The incident is the first mass school abduction in Nigeria since President Bola Tinubu took office in May.
Security forces have rescued 14 of at least 20 students abducted from a university in northwestern Nigeria and are searching for the remaining captives, school authorities say.
Gunmen attacked the school in Zamfara state’s Bungudu district last week and fled with the students and some workers in the first mass school abduction in Nigeria since President Bola Tinubu took office in May.
The 14 students from the Federal University Gusau were rescued with two other people, a statement from the university said on Monday without providing details about when they were freed or the nature of the rescue operation.
“The sad and unfortunate incident has indeed thrown the University community into serious tension and apprehension,” the statement said, adding that security forces were “doing their best” to rescue the remaining students. It also said steps were being taken to boost security around the university.
Such abductions from schools are common in northwestern and central Nigeria, where armed groups often take people hostage in exchange for huge ransoms that analysts said help them to buy guns and sustain their operations.
Nigeria’s military has been fighting armed groups like Boko Haram in the northeast, which has left it thinly stretched to tackle the kidnapping gangs, known locally as bandits.
The bandits are believed to be mostly ethnic Fulanis, but pastoralists and mercenaries from the region as well as neighbouring Chad and Niger are also involved.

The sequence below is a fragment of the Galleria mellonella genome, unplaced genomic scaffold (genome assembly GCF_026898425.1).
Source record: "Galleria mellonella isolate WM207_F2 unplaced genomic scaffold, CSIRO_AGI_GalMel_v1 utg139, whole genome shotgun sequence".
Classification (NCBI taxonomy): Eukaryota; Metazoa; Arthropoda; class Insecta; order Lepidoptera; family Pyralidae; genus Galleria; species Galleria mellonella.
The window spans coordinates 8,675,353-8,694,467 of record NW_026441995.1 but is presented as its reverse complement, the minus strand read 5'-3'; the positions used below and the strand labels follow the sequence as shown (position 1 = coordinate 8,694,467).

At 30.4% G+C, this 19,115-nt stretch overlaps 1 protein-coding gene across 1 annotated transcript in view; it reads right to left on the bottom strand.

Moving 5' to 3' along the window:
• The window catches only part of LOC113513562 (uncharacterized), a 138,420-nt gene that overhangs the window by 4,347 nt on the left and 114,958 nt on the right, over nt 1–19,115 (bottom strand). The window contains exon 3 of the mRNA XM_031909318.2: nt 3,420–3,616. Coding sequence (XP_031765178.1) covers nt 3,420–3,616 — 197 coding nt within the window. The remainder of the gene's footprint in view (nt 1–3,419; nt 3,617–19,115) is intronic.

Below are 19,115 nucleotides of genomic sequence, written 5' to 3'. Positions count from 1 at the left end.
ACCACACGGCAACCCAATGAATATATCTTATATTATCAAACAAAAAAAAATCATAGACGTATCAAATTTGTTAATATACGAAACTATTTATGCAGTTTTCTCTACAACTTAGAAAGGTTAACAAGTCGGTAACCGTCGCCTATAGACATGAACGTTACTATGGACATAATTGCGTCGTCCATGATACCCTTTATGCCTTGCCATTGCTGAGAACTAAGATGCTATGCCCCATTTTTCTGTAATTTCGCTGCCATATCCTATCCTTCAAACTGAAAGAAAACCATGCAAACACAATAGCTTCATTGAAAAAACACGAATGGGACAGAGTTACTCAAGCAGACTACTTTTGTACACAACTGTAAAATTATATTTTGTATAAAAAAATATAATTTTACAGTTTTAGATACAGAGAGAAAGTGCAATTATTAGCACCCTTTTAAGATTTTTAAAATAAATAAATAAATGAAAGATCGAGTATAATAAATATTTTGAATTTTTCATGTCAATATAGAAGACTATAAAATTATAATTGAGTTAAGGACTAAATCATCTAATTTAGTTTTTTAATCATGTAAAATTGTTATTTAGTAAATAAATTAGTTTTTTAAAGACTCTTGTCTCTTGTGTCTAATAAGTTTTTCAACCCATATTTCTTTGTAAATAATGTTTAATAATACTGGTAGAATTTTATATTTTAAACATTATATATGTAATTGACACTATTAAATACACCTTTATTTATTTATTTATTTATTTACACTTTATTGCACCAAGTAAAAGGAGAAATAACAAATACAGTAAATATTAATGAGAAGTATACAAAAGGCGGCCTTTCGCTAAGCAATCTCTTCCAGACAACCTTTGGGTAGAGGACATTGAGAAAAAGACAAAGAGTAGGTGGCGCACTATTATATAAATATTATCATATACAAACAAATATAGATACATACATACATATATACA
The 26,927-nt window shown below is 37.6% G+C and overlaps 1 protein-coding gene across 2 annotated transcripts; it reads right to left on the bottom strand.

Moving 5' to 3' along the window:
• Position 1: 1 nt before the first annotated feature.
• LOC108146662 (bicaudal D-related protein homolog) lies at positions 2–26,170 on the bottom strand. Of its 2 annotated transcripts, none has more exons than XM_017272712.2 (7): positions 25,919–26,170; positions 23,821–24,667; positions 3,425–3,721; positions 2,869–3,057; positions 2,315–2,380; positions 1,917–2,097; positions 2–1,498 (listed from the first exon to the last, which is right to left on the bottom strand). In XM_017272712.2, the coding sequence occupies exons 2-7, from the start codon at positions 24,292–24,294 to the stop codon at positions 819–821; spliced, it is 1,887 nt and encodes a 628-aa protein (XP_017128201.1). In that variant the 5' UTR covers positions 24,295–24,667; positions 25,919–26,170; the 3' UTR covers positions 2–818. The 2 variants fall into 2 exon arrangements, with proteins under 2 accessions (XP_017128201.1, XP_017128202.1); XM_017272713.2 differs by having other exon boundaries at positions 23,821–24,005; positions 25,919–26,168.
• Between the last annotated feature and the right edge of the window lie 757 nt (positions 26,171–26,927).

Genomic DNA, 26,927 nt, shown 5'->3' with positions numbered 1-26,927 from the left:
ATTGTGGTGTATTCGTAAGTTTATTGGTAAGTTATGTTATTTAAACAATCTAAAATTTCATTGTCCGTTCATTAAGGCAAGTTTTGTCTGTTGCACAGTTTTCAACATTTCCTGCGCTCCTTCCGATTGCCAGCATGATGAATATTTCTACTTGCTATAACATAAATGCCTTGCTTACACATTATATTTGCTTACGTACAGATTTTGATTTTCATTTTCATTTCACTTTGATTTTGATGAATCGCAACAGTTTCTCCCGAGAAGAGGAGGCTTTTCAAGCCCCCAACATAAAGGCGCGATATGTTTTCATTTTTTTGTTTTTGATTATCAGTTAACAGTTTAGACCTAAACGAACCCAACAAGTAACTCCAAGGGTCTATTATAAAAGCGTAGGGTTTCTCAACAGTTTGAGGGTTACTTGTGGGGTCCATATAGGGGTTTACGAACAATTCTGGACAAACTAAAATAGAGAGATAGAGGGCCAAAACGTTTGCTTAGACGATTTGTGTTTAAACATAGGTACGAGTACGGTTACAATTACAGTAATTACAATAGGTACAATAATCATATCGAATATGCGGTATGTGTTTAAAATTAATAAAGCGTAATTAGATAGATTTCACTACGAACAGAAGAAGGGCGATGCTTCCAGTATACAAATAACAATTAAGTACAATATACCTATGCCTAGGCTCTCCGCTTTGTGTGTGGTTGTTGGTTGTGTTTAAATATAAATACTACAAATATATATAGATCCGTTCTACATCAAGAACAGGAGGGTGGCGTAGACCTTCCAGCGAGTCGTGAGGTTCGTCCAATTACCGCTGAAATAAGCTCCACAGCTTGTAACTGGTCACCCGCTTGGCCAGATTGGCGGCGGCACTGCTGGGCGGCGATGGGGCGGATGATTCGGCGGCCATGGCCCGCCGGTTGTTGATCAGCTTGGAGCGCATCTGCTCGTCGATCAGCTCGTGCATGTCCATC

An estimated 12,000 people died and hundreds of thousands more displaced across the northwestern states of Sokoto, Kebbi, Zamfara, Katsina and Kaduna from 2011 to 2022 due to the crisis, according to the Centre for Democracy and Development, an Abuja-based policy and advocacy think tank.
In Zamfara, one of the kidnap-for-ransom hot spots, many vigilante groups have sprung up with teenagers joining their ranks and wielding knives and clubs.
The latest attack poses a new challenge to Tinubu, who extended the ruling party’s reign with his election victory after promising to solve Nigeria’s security crisis. It adds to growing pressure from the opposition and activists who have accused Tinubu of not doing enough to guarantee security.
Armed groups have been carrying out attacks in many remote communities, often taking advantage of the inadequate security presence in those areas.
While condemning the university abductions in a statement issued by his office on Sunday, Tinubu said his government is “determined to ensure that educational institutions remain sanctuaries of knowledge, growth, and opportunity, and totally free from the menacing acts of terrorists”.
Nigeria’s government is struggling to tackle criminal gangs who have stepped up concerted attacks against village communities, schools, and colleges in northern states over the last eight months. Gang members popularly characterised as ‘bandits’ have kidnapped more than 1,000 students alone since they began abducting civilians for ransom payments in greater numbers in December.